Why customer retention matters

You know customer retention is important, you wouldn’t be here otherwise, reading this blog.

So the real question is: how much do you stand to gain by getting it right?

Let’s switch into metaphor mode.

The invitation

Someone at work invites you to a party. You’ve only spoken a couple of times, and you don’t really know anyone else who’s going, so you say you’ll think about it.

The next day, they ask you again – only this time they tell you they’re hiring a DJ for the night. Again, you say you’ll think about it.

On the third day, they promise great food and unlimited drinks. They seem really keen, so you eventually agree.

That’s customer acquisition in a nutshell. You put a lot of effort into building your guest list, and the party hasn’t even started yet.

The two parties

          1. The party can go one of two ways. Your colleague greets you when you arrive, but they don’t make much effort after that. You don’t know anyone else there. Worse still – the food’s just a tube of Pringles and the “unlimited drinks” are just a few beers. The “DJ” turns out to be a Spotify playlist on shuffle. In the end, you leave early. You swear you’ll never go to one of their parties again. You tell your friends what a rubbish time you had.
          2. A private limo picks you up from home and takes you to the party. There’s free champagne and a games console in the headrest. When you arrive, your colleague greets you and introduces you to the other guests (including Beyonce and the tall bloke from Pointless). There’s a real Italian chef making pizza from a kiln, a hot tub on the patio and a dozen waiters who offer to top up your drink whenever it’s getting low. The DJ plays all your favourite songs and at midnight, there are fireworks. In the end, you’re one of the last guests to leave. You spend the next few weeks raving about the party to anyone who’ll listen, despite wondering how your colleague managed to afford it all. You worry they’ve gone full-on Walter White, but ultimately decide that if you get another invitation, you won’t hesitate to say yes. Of course, you don’t need to spend a tonne of money to host a good party – we’ve all had great nights with nothing more than a shoestring budget and a game of Twister. So long as you can find a way to wow your guests, you’re on to a winner.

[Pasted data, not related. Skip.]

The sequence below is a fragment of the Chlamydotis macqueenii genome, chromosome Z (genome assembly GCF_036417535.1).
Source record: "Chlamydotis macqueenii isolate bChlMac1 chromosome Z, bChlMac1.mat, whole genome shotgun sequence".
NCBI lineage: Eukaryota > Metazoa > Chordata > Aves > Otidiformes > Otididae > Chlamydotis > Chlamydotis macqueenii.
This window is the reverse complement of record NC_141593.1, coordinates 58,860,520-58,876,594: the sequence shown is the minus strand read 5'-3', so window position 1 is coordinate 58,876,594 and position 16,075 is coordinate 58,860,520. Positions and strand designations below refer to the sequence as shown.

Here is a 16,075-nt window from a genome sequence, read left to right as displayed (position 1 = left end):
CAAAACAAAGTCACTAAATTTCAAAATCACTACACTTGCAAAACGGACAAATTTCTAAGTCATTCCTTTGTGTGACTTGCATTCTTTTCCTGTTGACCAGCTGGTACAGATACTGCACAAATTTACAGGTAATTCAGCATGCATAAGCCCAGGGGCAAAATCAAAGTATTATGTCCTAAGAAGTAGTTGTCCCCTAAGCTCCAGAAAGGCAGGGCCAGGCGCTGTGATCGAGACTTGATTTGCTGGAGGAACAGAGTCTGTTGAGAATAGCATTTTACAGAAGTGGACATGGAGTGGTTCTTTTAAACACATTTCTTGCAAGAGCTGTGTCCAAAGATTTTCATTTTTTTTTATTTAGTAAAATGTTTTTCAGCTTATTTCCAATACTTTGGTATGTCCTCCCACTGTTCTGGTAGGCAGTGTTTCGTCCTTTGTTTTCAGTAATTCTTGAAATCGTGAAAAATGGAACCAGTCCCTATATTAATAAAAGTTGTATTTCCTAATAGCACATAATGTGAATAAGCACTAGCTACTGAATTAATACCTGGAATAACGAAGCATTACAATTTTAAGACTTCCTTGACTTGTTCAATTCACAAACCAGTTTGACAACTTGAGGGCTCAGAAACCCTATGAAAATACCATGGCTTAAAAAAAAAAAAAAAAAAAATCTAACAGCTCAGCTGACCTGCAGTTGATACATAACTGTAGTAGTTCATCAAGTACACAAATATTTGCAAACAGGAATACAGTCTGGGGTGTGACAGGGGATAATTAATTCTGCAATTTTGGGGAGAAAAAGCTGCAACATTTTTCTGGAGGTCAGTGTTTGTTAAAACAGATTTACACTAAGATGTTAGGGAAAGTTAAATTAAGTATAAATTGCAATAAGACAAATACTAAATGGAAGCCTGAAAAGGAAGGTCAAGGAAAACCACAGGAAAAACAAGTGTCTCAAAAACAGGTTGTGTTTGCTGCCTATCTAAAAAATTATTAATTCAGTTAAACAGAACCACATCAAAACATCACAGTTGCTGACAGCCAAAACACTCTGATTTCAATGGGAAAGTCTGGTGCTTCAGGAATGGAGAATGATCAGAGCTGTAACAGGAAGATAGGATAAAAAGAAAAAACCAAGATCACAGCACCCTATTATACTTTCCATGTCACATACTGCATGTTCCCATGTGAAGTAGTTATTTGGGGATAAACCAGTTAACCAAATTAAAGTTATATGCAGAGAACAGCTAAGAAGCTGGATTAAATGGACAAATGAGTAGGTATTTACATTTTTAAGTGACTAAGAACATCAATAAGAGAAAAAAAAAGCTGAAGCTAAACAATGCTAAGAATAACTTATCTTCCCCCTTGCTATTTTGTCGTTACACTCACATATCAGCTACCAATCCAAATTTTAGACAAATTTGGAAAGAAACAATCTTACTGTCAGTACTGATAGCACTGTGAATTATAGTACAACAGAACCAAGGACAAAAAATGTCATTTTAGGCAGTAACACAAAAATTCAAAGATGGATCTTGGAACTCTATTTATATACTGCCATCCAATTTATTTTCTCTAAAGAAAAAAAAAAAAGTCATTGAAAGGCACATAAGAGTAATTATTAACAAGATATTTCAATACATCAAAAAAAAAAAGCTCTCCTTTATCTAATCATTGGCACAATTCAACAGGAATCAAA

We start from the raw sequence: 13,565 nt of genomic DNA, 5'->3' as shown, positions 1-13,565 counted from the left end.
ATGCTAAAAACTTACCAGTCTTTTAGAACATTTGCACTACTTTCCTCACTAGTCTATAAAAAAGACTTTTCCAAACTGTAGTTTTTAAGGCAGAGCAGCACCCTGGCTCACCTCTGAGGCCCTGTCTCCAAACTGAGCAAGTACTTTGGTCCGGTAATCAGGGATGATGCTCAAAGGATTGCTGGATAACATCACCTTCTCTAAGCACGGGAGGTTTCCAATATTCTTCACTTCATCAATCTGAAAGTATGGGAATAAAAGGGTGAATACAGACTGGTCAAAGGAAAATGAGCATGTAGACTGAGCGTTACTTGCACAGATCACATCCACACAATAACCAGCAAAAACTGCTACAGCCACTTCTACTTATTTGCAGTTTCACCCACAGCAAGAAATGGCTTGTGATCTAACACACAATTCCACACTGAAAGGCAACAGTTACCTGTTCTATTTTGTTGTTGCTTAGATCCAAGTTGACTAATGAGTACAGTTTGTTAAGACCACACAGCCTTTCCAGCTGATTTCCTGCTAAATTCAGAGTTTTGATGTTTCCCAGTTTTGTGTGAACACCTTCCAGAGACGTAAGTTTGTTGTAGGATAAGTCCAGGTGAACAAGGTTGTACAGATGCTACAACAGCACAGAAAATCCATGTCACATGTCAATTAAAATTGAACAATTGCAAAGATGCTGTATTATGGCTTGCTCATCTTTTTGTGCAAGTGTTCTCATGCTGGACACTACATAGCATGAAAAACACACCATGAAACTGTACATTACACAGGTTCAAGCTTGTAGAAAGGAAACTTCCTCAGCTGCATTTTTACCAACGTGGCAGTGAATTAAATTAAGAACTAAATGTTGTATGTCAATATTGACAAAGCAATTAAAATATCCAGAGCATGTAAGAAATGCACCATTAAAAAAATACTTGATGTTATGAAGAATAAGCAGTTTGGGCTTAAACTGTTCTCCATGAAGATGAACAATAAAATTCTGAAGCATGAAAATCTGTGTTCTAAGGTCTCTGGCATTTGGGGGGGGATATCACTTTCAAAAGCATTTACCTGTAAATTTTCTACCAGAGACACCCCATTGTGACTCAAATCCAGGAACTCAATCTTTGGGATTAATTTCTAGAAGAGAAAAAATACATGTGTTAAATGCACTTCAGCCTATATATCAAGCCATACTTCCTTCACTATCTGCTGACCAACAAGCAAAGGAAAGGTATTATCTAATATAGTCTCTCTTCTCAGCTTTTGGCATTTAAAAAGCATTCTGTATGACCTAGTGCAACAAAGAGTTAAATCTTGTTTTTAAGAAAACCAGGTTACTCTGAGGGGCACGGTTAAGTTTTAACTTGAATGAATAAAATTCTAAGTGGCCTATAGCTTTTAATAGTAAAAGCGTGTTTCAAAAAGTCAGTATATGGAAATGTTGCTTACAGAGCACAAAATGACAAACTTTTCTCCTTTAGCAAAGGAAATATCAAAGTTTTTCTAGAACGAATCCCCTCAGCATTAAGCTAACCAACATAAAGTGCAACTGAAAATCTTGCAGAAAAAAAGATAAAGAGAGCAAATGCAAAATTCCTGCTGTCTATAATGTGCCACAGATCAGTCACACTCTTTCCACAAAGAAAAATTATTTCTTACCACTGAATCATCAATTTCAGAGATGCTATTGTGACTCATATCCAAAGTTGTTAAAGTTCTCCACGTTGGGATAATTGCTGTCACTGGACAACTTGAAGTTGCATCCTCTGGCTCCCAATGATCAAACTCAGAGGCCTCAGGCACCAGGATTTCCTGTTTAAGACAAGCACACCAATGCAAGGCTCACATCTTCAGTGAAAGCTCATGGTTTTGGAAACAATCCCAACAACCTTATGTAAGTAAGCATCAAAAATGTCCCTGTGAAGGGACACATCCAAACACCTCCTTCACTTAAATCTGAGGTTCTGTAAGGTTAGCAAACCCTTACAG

The snowball effect

    Customer retention is simple: keep people happy, make them feel valued, and they’ll stick around. That means you can spend less time and money chasing after new customers.

    In fact, Frederick Reichheld – inventor of the Net Promoter Score (NPS) – says that reducing your churn levels by 5% could increase your profits by anything from 25–95%.

    Think of it like a snowball rolling down a mountain. The longer it rolls, the bigger it gets.

    Happy customers know and like what you do – that makes them easier to convert in the future. You might be surprised how easy.

    According to smallbiztrends, the probability of selling to existing customers is 60–70%, compared with just 5–20% of new prospects.

    And considering that general consensus says it’s five times more expensive to make a new sale than hold onto your existing customers – it might be worth shifting your focus a little.

    News travels fast

    When you like something, you tell your friends about it.

    From the great customer service at your new bank, to your colleague’s house party last weekend – we let people know about positive experiences.

    Just look at how recent startups like Monzo, Airbnb and Zappos are disrupting the market by exceeding our expectations when it comes to the services they provide.

    The results can be surprising – Monzo managed to convince hundreds of thousands of customers to deposit £100, just to join a queue to open an account. All they changed was the way they speak to customers – using human language, instead of buttoned-up bank talk.

    Loyal customers won’t just buy from you again, they’ll recommend you to the people they know. Word of mouth accounts for 13% of consumer purchases, so taking care of your customers can do more than reduce churn, it can generate a lot of free acquisition too.

    On the other hand – bad news travels faster than good. American Express found that on average, customers tell eight other people about good experiences and a whopping 21 about the bad.

    So treat your customers right and you could gain extra business – treat them badly and you might do more than lose them, you could scare away new customers too.

    Making the leap

    Switching loyalty should be a big leap. Just think about where you get your haircut. The chances are you go to the same place every time because you’re confident they’ll do a good job.

    Choosing a new hairdresser is a gamble. What if they’re not as good? What if your quick trim ends up looking more like a bowl cut? You’re stuck with the result for weeks.

    The problem is: that’s not how most customer relationships work. Even when they’ve made their choice, 24% of your customers will keep looking for an alternative for at least two more years.

    Customer retention is an ongoing challenge, not a quick fix. Loyalty isn’t something you can earn once and forget about – it’s hard won and easily lost.

    Have a strategy in place. Don’t try and win back customers after it’s too late. Make retention a part of your product from day one.

    Get it right and everyone will want an invitation to your party.

Author: Rob Barrie

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